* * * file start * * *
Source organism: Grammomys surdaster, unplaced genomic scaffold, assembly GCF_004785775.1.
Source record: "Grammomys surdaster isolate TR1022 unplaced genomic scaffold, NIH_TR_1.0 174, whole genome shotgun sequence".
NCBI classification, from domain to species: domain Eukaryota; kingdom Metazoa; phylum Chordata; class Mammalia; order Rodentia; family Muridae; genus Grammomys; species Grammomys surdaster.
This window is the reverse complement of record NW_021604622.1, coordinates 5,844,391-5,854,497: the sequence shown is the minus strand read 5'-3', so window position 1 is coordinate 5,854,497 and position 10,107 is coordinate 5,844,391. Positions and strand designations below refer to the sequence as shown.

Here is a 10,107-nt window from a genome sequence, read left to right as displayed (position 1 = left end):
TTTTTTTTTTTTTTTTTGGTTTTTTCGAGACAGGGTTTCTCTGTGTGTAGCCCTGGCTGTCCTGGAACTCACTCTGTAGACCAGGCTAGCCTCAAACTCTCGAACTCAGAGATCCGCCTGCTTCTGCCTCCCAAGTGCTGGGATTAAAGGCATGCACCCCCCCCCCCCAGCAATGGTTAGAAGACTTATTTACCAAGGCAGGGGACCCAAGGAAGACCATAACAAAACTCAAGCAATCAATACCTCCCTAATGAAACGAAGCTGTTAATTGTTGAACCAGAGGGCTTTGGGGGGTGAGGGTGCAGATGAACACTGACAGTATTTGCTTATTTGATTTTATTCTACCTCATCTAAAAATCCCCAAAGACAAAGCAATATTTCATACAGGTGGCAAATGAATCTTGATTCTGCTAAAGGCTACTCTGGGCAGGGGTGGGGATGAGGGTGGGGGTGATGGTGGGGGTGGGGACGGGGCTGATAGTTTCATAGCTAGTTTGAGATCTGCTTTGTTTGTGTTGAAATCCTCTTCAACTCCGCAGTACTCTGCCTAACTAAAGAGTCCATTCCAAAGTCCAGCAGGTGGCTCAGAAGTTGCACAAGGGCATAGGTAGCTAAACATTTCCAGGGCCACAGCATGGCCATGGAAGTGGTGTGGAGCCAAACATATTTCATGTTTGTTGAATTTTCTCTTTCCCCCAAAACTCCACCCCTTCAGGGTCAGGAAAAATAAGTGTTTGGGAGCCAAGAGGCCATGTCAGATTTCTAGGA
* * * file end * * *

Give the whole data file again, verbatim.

Source organism: Grammomys surdaster, unplaced genomic scaffold, assembly GCF_004785775.1.
Source record: "Grammomys surdaster isolate TR1022 unplaced genomic scaffold, NIH_TR_1.0 174, whole genome shotgun sequence".
NCBI classification, from domain to species: domain Eukaryota; kingdom Metazoa; phylum Chordata; class Mammalia; order Rodentia; family Muridae; genus Grammomys; species Grammomys surdaster.
This window is the reverse complement of record NW_021604622.1, coordinates 5,844,391-5,854,497: the sequence shown is the minus strand read 5'-3', so window position 1 is coordinate 5,854,497 and position 10,107 is coordinate 5,844,391. Positions and strand designations below refer to the sequence as shown.

Here is a 10,107-nt window from a genome sequence, read left to right as displayed (position 1 = left end):
TTTTTTTTTTTTTTTTTGGTTTTTTCGAGACAGGGTTTCTCTGTGTGTAGCCCTGGCTGTCCTGGAACTCACTCTGTAGACCAGGCTAGCCTCAAACTCTCGAACTCAGAGATCCGCCTGCTTCTGCCTCCCAAGTGCTGGGATTAAAGGCATGCACCCCCCCCCCCCAGCAATGGTTAGAAGACTTATTTACCAAGGCAGGGGACCCAAGGAAGACCATAACAAAACTCAAGCAATCAATACCTCCCTAATGAAACGAAGCTGTTAATTGTTGAACCAGAGGGCTTTGGGGGGTGAGGGTGCAGATGAACACTGACAGTATTTGCTTATTTGATTTTATTCTACCTCATCTAAAAATCCCCAAAGACAAAGCAATATTTCATACAGGTGGCAAATGAATCTTGATTCTGCTAAAGGCTACTCTGGGCAGGGGTGGGGATGAGGGTGGGGGTGATGGTGGGGGTGGGGACGGGGCTGATAGTTTCATAGCTAGTTTGAGATCTGCTTTGTTTGTGTTGAAATCCTCTTCAACTCCGCAGTACTCTGCCTAACTAAAGAGTCCATTCCAAAGTCCAGCAGGTGGCTCAGAAGTTGCACAAGGGCATAGGTAGCTAAACATTTCCAGGGCCACAGCATGGCCATGGAAGTGGTGTGGAGCCAAACATATTTCATGTTTGTTGAATTTTCTCTTTCCCCCAAAACTCCACCCCTTCAGGGTCAGGAAAAATAAGTGTTTGGGAGCCAAGAGGCCATGTCAGATTTCTAGGA